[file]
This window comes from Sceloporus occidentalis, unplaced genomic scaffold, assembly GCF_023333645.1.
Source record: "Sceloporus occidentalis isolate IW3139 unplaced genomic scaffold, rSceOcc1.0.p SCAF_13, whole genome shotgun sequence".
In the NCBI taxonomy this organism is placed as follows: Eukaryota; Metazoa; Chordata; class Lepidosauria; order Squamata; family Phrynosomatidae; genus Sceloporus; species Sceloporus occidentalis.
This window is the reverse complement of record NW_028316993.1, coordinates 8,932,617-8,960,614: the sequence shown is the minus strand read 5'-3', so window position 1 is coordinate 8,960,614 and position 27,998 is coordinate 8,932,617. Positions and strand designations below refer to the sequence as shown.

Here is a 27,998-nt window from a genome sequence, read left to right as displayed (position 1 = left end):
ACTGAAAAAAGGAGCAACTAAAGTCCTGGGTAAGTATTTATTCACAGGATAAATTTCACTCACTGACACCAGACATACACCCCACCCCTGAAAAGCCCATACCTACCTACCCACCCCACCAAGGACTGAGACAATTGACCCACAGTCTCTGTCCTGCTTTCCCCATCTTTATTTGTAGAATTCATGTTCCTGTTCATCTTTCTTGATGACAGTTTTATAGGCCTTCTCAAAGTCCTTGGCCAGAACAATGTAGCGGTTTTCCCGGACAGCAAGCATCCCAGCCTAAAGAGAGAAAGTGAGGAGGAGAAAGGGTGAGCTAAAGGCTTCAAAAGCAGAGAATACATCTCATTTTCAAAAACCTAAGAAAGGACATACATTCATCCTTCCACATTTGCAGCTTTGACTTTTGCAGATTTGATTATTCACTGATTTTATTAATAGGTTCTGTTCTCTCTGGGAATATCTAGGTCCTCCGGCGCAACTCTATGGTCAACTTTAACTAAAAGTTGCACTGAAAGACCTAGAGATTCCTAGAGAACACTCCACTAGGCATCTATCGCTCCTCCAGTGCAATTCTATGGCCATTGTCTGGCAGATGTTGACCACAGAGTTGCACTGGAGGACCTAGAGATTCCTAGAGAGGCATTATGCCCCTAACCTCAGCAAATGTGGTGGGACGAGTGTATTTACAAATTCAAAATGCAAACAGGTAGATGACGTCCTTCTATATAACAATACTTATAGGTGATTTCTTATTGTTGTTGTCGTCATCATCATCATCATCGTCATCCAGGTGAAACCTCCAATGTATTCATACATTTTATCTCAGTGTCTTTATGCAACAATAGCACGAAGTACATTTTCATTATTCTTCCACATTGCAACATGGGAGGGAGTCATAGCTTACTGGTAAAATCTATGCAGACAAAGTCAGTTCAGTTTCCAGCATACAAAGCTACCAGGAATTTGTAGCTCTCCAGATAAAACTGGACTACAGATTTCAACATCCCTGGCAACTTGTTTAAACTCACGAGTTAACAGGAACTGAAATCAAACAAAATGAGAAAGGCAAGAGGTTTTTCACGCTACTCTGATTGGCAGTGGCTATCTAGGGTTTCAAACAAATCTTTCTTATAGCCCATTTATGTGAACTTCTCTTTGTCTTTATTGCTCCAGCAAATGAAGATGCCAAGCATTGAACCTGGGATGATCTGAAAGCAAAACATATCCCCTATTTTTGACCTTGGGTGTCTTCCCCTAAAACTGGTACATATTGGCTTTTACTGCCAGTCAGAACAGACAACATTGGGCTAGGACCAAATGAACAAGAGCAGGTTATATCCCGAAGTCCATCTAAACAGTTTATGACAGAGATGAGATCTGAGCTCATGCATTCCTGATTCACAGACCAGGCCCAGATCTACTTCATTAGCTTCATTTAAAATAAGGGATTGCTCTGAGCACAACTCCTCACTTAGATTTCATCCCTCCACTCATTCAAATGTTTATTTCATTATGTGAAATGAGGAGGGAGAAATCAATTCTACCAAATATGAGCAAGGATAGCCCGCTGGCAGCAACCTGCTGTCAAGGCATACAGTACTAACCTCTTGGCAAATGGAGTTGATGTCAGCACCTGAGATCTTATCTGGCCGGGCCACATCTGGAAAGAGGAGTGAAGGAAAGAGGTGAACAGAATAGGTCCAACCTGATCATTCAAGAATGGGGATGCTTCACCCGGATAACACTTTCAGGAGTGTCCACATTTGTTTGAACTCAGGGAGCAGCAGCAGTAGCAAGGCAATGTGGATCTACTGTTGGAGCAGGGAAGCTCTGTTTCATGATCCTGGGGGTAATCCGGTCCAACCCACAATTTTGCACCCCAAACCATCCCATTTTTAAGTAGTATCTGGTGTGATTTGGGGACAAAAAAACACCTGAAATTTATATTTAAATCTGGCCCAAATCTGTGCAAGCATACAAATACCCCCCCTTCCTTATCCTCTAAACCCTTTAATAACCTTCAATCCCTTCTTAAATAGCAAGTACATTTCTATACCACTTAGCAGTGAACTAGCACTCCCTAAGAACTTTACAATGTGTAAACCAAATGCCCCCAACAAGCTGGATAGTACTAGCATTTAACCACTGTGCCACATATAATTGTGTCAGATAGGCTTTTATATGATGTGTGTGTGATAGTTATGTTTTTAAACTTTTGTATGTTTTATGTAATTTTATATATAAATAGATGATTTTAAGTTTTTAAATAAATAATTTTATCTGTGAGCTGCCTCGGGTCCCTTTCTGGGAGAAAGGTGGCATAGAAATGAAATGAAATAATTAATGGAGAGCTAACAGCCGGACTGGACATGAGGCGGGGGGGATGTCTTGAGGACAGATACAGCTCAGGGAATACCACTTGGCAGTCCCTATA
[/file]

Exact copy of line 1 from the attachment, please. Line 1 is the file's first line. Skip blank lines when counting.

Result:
This window comes from Sceloporus occidentalis, unplaced genomic scaffold, assembly GCF_023333645.1.